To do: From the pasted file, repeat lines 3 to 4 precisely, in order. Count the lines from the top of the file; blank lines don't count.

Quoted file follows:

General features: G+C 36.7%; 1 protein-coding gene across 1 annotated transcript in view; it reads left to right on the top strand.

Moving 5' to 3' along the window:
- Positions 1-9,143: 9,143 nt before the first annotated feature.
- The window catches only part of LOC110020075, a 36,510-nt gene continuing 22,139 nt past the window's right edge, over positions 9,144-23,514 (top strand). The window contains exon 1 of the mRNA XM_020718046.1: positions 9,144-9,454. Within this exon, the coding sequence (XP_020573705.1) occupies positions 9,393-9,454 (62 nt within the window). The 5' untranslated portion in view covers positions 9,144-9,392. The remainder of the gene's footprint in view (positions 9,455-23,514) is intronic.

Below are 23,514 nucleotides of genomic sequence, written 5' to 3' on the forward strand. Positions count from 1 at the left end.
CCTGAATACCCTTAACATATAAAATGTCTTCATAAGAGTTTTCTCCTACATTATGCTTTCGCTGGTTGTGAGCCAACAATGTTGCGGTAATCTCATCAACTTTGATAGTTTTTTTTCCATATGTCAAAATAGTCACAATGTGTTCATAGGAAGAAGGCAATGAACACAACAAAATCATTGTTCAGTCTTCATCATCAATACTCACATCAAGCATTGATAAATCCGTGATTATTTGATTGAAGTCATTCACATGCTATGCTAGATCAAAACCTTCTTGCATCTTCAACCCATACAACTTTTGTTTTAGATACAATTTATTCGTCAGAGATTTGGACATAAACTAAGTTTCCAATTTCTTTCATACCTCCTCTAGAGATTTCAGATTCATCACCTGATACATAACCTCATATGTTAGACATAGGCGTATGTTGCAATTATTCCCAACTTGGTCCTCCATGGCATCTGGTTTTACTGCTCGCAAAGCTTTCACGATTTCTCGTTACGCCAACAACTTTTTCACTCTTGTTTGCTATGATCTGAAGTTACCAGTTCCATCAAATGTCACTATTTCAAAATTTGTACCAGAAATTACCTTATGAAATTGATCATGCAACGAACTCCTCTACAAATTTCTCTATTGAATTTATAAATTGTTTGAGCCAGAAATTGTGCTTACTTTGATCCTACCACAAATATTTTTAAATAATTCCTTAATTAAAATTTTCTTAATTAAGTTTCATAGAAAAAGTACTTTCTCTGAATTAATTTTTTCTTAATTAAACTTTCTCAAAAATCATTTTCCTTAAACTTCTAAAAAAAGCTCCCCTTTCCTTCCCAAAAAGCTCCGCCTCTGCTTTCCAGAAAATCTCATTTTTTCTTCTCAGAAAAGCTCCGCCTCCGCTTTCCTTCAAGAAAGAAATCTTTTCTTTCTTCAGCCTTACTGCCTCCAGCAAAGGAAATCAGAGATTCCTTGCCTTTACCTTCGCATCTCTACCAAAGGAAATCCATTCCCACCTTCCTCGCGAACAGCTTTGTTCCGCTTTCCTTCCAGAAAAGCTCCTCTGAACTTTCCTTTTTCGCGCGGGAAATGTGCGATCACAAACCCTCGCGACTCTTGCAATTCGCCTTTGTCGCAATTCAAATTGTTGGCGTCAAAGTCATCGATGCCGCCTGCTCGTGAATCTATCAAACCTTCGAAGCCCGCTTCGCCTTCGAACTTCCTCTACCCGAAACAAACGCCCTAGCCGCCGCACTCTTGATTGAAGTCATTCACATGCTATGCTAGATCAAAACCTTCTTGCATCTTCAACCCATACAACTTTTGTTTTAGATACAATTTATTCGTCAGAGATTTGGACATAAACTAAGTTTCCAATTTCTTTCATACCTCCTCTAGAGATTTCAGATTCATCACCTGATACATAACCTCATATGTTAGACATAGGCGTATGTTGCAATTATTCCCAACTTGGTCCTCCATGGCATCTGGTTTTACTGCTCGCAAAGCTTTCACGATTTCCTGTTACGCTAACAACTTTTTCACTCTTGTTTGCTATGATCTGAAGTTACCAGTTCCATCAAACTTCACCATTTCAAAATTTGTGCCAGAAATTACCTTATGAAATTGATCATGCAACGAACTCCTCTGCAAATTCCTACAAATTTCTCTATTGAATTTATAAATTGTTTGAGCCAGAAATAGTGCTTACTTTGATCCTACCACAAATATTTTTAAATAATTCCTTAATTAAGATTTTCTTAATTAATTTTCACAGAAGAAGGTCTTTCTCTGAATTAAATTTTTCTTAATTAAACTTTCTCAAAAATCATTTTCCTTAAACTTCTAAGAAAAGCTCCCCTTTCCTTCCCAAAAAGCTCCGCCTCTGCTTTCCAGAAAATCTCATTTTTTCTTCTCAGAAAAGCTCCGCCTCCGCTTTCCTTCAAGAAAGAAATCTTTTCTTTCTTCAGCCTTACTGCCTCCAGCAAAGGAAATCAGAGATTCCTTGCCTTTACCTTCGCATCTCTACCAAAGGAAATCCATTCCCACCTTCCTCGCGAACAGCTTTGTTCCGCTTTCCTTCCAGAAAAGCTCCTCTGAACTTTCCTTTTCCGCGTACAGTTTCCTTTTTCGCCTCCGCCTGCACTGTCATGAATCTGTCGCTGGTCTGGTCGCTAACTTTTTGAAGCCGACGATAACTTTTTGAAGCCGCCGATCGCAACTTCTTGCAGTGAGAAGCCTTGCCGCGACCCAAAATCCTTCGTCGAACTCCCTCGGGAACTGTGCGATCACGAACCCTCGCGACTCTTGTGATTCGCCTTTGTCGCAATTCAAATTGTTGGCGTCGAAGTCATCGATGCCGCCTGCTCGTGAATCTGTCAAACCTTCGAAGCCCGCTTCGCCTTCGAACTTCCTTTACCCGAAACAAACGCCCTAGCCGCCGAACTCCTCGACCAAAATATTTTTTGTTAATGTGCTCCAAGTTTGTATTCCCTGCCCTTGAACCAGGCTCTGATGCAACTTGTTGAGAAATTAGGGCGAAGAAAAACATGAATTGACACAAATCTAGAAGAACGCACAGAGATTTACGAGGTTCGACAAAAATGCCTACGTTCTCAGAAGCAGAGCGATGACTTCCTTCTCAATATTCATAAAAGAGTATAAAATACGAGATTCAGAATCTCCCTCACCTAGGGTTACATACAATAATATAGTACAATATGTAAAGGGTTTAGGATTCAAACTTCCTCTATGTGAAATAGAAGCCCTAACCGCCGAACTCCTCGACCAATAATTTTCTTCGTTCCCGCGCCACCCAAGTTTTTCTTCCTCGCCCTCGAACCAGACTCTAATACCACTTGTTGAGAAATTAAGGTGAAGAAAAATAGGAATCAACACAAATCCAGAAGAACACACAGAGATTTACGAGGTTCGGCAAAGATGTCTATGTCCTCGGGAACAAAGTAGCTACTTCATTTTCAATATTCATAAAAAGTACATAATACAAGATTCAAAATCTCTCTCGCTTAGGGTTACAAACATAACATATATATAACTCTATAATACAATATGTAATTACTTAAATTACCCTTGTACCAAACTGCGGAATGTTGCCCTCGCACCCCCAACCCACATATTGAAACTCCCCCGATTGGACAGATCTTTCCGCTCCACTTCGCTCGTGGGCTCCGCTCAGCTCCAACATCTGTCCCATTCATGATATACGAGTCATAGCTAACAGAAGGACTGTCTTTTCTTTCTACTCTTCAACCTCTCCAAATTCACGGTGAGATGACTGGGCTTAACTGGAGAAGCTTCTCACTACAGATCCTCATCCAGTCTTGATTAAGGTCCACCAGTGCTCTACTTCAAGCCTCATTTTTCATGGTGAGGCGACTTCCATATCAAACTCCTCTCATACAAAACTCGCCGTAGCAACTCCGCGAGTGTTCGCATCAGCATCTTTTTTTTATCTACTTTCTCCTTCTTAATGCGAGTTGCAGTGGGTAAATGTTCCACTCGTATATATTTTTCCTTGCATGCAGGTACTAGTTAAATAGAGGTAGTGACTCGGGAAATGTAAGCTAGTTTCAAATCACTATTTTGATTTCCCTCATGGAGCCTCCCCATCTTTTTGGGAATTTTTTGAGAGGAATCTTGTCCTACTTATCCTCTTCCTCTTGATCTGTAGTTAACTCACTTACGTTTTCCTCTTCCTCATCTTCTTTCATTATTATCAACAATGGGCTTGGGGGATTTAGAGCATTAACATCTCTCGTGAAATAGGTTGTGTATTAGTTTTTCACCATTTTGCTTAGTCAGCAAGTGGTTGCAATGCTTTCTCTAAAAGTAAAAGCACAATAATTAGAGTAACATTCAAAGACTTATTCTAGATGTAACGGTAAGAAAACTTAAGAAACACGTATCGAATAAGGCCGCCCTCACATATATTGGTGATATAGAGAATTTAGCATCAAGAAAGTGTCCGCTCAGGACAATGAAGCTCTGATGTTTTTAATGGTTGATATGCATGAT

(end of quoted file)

- Positions 1-9,143: 9,143 nt before the first annotated feature.
- The window catches only part of LOC110020075, a 36,510-nt gene continuing 22,139 nt past the window's right edge, over positions 9,144-23,514 (top strand). The window contains exon 1 of the mRNA XM_020718046.1: positions 9,144-9,454. Within this exon, the coding sequence (XP_020573705.1) occupies positions 9,393-9,454 (62 nt within the window). The 5' untranslated portion in view covers positions 9,144-9,392. The remainder of the gene's footprint in view (positions 9,455-23,514) is intronic.